# Al Williams

April 09, 2013

Modern computers are inherently digital devices. They work with ones and zeros (although that hasn't always been the case). However, we live in a decidedly analog world, so many systems (including systems on a chip) have methods to generate and read different analog quantities.

I've mentioned it before, but these conversions usually take some form of my old algebra teacher's maxim: Take what you know and use it to figure out what you don't know. Granted, these days you typically buy analog inputs and outputs ready-made, possibly as part of your CPU, even. It can still be useful to understand how they work. In addition to theory, I'll show you a few simple Arduino-based demonstrations you can try.

There are many ways to coax a variable voltage output from a digital device. The classic method is to use an R2R network (see image below). The idea is that each bit contributes to the total output voltage (in this case, four bits).

These give excellent results, but there are a few problems. First, the resistor values can't vary much (high precision resistors). It is also a lot of wiring and consumes a lot of output pins to get any real resolution. In addition, since digital outputs tend to not supply much current, you will probably need larger resistors and a buffer amplifier on the output, further driving complexity.

There is an easier way to get voltage out of a digital pin that doesn't have these problems. It goes without saying, though, that it has its own set of problems. That mechanism is to use pulse width modulation.

Your office probably has a light switch that can turn the light on (1) or off (0). What would happen if you could turn it on for exactly one second and then off for exactly one second? The room brightness would average 50% of the normal value. With such a broad time gap, though, you'd notice it. What if you could flip the switch on and off at, say, 100 microseconds at a time? Then you'd just think the light was dim (in fact, some light dimmers work exactly this way).

By varying the ratio of on-to-off times (the duty cycle), you can go from full off (0%) to full on (100%) and anywhere in between. There are many ways to generate PWM (for example, see one of my earlier blogs). If you are driving a light or a motor, the inertia (or whatever the equivalent to inertia is in optics) will average the signal for you. But what if you really want a voltage?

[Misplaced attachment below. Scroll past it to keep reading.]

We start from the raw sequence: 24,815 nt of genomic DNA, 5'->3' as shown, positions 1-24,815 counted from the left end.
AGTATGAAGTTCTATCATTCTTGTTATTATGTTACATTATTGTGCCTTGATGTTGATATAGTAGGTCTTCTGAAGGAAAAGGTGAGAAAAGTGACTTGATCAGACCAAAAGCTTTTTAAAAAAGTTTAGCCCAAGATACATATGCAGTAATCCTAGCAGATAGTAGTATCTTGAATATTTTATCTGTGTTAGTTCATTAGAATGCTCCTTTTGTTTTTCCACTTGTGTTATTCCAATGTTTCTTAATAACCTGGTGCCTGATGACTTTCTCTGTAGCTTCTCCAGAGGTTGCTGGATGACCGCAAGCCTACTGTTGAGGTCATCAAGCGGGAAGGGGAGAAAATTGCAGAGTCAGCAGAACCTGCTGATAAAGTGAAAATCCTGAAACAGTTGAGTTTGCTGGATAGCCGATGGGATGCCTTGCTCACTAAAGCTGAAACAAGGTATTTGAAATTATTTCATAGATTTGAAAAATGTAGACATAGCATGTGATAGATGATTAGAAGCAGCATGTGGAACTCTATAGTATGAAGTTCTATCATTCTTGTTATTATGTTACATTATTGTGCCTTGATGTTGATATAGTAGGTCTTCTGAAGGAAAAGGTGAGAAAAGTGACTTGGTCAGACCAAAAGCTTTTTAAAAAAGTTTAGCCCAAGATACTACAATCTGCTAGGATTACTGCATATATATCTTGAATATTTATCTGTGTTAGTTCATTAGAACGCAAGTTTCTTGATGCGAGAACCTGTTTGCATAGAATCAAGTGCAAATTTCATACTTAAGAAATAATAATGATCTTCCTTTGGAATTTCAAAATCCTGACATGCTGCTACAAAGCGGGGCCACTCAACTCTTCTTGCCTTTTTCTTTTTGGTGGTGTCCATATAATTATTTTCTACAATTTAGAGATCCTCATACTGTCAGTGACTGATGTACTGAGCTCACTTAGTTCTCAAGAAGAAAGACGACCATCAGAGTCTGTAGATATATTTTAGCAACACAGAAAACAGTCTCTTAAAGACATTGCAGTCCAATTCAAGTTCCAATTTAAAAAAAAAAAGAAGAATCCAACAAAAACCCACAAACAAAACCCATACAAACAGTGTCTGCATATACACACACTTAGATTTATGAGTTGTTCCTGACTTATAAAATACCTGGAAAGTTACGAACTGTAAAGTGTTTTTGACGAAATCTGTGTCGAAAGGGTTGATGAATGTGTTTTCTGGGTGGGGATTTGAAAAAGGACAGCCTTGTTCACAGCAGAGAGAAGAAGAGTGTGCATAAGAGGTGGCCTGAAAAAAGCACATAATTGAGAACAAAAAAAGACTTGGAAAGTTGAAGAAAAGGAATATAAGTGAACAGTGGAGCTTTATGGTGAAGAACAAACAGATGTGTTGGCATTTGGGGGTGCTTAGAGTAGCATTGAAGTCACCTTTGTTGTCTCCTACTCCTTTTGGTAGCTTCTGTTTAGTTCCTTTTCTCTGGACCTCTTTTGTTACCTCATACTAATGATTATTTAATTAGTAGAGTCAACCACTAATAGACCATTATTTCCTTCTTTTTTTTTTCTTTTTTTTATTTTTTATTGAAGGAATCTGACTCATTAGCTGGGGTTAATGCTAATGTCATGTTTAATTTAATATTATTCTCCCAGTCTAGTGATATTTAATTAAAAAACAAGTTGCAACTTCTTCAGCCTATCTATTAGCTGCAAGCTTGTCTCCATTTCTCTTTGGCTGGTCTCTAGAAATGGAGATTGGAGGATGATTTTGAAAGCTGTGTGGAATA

The average voltage is the integral of the voltage with respect to time. And a capacitor just happens to integrate the voltage applied to it. A simple RC filter will do the trick (see Figure 2 below).

Figure 3 (below) shows a simulation of a 50kHz PWM signal at 50%. One drawback is obvious: The voltage doesn't immediately reach the 2.5V you expect. Also, the signal suffers from some ripple that gets through the RC filter. You can reduce the ripple with a bigger capacitor, but that will cause the time delay to get worse. Or you can reduce the capacitor or the resistor to decrease the wait time, but you then get more ripple. There's no free lunch. Still, a PWM output is useful in many cases.

What about analog input? There are many ways to do that too. Some super fast analog to digital converters use a series of comparators that compare the input voltage to a series of reference voltages. Imagine if you had reference voltages of 1V, 2V, 3V, and 4V. You could use four comparators and by examining the output, you could immediately tell if you had less than 1V (no comparators on), more than 4V (all comparators on), or something in between. This is fast, but wastes a lot of input pins.

A more usual approach is to use a single comparator and generate a changing voltage to compare it to using a digital to analog converter.

The ATMega CPUs have an analog comparator built into it (on pins D6 and D7 for plus and minus, respectively), and so the Arduino can work with this comparator. Of course, these CPUs also have an analog to digital converter built into it, but I wanted to demonstrate how a converter works, not just use one as a black box.

I didn't want to wire up an R2R network, so I decided to use the Arduino's PWM generation as a voltage reference. The ripple will make the conversion less accurate, but it is simple and it does work.

If you want to build the same test setup as I have, you'll need a 1uF capacitor, a 10K resistor, and a potentiometer. You'll also want a solderless breadboard to connect it all up, unless you want to build a permanent circuit. Any value over 5K should be fine for the potentiometer. You could also use a variable power supply. The other components aren't that critical either, but you may have to change the timing of the software depending on the values you choose. Make the following connections to your Arduino board:

Essentially this is creating the same RC circuit in Figure 2 and connecting it to the PWM pin (pin 9). The output goes to one side of the analog comparator (D6). The other side goes to the input voltage, which is taken from the potentiometer. With the right software, you should be able to turn the potentiometer and read the resulting voltage. You can verify the actual voltage with a meter or a scope and it should be within a few tenths of a volt.

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